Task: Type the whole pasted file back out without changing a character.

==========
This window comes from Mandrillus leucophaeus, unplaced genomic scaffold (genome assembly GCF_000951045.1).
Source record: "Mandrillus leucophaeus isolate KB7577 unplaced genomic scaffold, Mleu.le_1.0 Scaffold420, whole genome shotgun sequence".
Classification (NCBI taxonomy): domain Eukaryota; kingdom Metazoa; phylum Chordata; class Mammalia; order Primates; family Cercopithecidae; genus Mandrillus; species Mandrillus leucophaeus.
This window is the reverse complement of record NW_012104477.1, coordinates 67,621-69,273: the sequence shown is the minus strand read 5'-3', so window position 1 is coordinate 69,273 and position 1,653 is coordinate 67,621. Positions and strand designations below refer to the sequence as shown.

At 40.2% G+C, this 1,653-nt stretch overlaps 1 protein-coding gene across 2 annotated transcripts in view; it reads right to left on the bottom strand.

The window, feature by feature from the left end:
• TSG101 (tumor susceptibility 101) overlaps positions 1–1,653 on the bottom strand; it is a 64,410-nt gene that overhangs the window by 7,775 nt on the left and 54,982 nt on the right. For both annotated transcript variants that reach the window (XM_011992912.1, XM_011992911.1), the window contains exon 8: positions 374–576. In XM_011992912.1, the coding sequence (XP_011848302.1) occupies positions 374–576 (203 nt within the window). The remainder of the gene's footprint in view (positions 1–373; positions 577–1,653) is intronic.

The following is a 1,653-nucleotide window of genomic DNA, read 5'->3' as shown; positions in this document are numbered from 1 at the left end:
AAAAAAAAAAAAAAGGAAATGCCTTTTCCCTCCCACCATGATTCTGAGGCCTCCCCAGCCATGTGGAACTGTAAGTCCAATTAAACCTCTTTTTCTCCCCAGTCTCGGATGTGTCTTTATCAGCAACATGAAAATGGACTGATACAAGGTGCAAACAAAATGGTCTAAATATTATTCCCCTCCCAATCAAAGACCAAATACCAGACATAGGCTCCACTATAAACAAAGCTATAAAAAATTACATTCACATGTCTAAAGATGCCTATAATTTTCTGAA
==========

This window comes from Mandrillus leucophaeus, unplaced genomic scaffold (genome assembly GCF_000951045.1).
Source record: "Mandrillus leucophaeus isolate KB7577 unplaced genomic scaffold, Mleu.le_1.0 Scaffold420, whole genome shotgun sequence".
Classification (NCBI taxonomy): domain Eukaryota; kingdom Metazoa; phylum Chordata; class Mammalia; order Primates; family Cercopithecidae; genus Mandrillus; species Mandrillus leucophaeus.
This window is the reverse complement of record NW_012104477.1, coordinates 67,621-69,273: the sequence shown is the minus strand read 5'-3', so window position 1 is coordinate 69,273 and position 1,653 is coordinate 67,621. Positions and strand designations below refer to the sequence as shown.

At 40.2% G+C, this 1,653-nt stretch overlaps 1 protein-coding gene across 2 annotated transcripts in view; it reads right to left on the bottom strand.

The window, feature by feature from the left end:
• TSG101 (tumor susceptibility 101) overlaps positions 1–1,653 on the bottom strand; it is a 64,410-nt gene that overhangs the window by 7,775 nt on the left and 54,982 nt on the right. For both annotated transcript variants that reach the window (XM_011992912.1, XM_011992911.1), the window contains exon 8: positions 374–576. In XM_011992912.1, the coding sequence (XP_011848302.1) occupies positions 374–576 (203 nt within the window). The remainder of the gene's footprint in view (positions 1–373; positions 577–1,653) is intronic.

The following is a 1,653-nucleotide window of genomic DNA, read 5'->3' as shown; positions in this document are numbered from 1 at the left end:
AAAAAAAAAAAAAAGGAAATGCCTTTTCCCTCCCACCATGATTCTGAGGCCTCCCCAGCCATGTGGAACTGTAAGTCCAATTAAACCTCTTTTTCTCCCCAGTCTCGGATGTGTCTTTATCAGCAACATGAAAATGGACTGATACAAGGTGCAAACAAAATGGTCTAAATATTATTCCCCTCCCAATCAAAGACCAAATACCAGACATAGGCTCCACTATAAACAAAGCTATAAAAAATTACATTCACATGTCTAAAGATGCCTATAATTTTCTGAA